A Review of Sean Baker’s Tangerine: Bold, Energetic, and Remarkably Sincere


Film: Tangerine
Director: Sean Baker
Primary Cast: Kitana Kiki Rodriguez, Mya Taylor, Karren Karagulian, Mickey O’Hagan, James Ransone
US Release Date: 10 July 2015

Sin-Dee (Rodriguez) and Alexandra (Taylor) are both sex workers on the streets of LA. After 28 days in jail, Sin-Dee is released on Christmas Eve, and she celebrates her newfound freedom by sharing a donut with her friend. As the two converse and catch up, Alexandra reveals that Sin-Dee’s pimp boyfriend, Chester (Ransome), has been cheating on her with an unidentified white girl (O’Hagan). Infuriated by this betrayal, Sin-Dee storms from the donut shop determined to get revenge. Meanwhile, Alexandra is scheduled to sing at a club that night and wants nothing to do with her friend’s drama.

For the most part, Sean Baker’s Tangerine—which premiered at Sundance last January—has been met with widespread critical acclaim; now that I’ve watched this low-budget comedy myself, it’s not difficult at all for me to see why this is the case. Like the women at its heart, Tangerine makes the most of what it has at its disposal, and the results are beautiful and beautifully ugly all at once. As simple and as unassuming as it is daring and unconventional, Tangerine is a thoroughly enjoyable film that is characterized by a captivating combination of raw energy and sincere heart.

Much has been made of the fact that Tangerine was shot entirely on the iPhone 5s, but that is hardly all that sets it apart from other films; as impressive, as distinct, and even as unpretentious as some of Tangerine’s visuals are, the technology behind the film is but one example of the self-confidence and creative daring that define it.

Above all, Tangerine is wholly itself, even when that means being too bright, too loud, or too much for those who may prefer more refinement and subtlety. And yet, as feisty and as independently-minded as the film is, its emotional aims are relatively simple in the end. For underneath its bold and somewhat unorthodox exterior, Tangerine is really just a touching comedy about two friends who are both trying their hardest to make it in a world where effort isn’t always enough.

Most of the Tangerine’s cast are relative newcomers, but their performances are just what this stylistically brash and surprisingly tender films calls for. The film’s two leads, Rodriguez and Taylor, both play trans sex workers and though neither has much acting experience, they both deliver performances that feel genuine and that leap from the screen. And even in instances where some of the film’s cast might run the risk of veering into over-the-top territory, Baker’s comedic script more than saves them.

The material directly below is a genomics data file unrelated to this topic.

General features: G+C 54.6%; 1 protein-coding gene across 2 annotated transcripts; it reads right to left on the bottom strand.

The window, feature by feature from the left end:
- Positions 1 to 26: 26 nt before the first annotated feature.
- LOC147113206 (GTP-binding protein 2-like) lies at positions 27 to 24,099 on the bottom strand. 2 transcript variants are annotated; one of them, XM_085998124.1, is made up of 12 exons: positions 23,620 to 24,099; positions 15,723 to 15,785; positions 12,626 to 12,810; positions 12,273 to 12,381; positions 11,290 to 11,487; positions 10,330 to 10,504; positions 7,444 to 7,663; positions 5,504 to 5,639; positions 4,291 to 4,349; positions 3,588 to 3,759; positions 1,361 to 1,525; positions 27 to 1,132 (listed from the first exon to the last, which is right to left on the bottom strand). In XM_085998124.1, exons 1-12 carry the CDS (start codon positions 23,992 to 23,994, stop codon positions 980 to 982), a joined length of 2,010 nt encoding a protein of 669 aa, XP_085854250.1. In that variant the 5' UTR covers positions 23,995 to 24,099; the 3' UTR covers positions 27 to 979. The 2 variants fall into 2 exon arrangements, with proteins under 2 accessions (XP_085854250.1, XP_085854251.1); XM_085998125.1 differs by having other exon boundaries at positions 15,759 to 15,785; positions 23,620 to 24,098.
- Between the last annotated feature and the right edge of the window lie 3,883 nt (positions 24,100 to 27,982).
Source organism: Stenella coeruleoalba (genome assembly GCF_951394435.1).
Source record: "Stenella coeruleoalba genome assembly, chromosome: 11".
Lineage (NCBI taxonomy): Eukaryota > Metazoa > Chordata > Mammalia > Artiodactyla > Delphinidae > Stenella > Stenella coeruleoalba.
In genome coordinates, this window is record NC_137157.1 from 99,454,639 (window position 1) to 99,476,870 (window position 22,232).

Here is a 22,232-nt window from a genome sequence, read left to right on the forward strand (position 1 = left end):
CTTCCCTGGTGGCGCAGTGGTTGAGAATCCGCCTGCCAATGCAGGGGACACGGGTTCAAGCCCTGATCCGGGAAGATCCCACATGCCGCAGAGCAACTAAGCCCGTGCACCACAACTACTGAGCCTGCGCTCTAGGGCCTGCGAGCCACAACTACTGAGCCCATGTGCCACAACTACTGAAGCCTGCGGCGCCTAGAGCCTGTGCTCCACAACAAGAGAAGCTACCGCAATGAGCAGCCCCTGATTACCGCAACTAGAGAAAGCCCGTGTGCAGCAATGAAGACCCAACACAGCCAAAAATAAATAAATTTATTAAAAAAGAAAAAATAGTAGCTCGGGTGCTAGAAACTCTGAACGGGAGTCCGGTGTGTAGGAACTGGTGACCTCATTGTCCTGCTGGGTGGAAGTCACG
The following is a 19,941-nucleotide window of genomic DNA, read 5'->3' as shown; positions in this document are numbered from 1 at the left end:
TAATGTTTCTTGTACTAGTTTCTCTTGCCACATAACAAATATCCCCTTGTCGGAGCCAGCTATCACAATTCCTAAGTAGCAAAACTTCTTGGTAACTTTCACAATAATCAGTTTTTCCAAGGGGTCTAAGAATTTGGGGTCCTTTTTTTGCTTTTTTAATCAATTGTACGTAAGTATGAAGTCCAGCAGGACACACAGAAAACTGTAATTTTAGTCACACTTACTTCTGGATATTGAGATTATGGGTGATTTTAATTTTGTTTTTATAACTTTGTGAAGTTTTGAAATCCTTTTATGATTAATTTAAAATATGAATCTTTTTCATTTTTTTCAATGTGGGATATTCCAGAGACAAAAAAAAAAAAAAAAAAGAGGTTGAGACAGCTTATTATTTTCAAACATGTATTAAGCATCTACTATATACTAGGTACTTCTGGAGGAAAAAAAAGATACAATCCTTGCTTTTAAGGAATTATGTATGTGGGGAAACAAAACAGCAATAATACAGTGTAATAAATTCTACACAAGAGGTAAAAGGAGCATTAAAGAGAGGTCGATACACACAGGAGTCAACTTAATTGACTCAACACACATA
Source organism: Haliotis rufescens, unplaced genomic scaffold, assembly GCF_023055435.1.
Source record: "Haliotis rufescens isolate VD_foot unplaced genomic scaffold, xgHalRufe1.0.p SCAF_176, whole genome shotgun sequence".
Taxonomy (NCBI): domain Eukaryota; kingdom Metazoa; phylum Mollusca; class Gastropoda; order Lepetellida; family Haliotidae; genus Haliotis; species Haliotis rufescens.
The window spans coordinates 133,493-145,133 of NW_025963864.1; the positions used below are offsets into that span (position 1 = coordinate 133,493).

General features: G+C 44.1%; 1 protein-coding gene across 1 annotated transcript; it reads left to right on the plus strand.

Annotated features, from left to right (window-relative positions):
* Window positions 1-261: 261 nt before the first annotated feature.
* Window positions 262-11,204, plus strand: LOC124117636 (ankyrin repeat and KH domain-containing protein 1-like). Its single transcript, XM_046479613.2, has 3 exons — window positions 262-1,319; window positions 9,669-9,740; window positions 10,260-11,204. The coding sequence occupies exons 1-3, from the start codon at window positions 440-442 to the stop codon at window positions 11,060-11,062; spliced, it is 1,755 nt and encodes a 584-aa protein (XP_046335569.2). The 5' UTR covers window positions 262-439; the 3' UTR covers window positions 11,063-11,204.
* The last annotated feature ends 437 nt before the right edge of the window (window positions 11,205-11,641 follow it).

From a representational and narrative standpoint, one of the most important things about Tangerine is that it features two trans actresses who play transwomen in a film that isn’t really about what it means to be transgender. In Tangerine, being transgender (or a sex worker) is not a costume to be put on or a spectacle to be gawked at, and Baker’s choice not to cast cismen in wigs as his leading characters helps to ensure that this is the case. Transwomen are transwomen, not men in makeup, and hopefully, Tangerine’s success will inspire more filmmakers to cast trans roles accordingly. Tangerine isn’t interested in Sin-Dee and Alexandra because they are trans either, but because they are people with stories and feelings worth paying attention to. Tangerine’s main characters are trans women, but the film isn’t about their transition or sexuality; similarly, the film doesn’t feature a single sex scene even though its protagonists are both sex workers. Ultimately, Baker has too much respect for his story, his cast, and his audience to present a more judgmental film or to waste time exploiting his characters by trying to explain and prove their humanity; and his film is all the more moving and successful because of it.

Tangerine is also notable for its depiction of LA. Like most, I’ve seen plenty of movies set in LA, but few films have brought the city to life for me as forcefully as this one. The way that the film is shot places viewers on the same streets that Sin-Dee and Alexandra work every day, and those streets are filled with people, struggles, and stories that reach far beyond anything that the film depicts directly. Tangerine also features a number of particularly vibrant images, which serve to more strongly imprint its pictures upon the minds of viewers.

With Tangerine, Baker presents a winning combination of humor and pathos, and his dizzying, but heart-warming friendship dramedy is sure to leave many eager to see what he does next.  
Watch Tangerine on Amazon.

Until Next Time
Thanks so much for reading! If you have any thoughts or questions you’d like to add, just leave a comment below or contact me on twitter.

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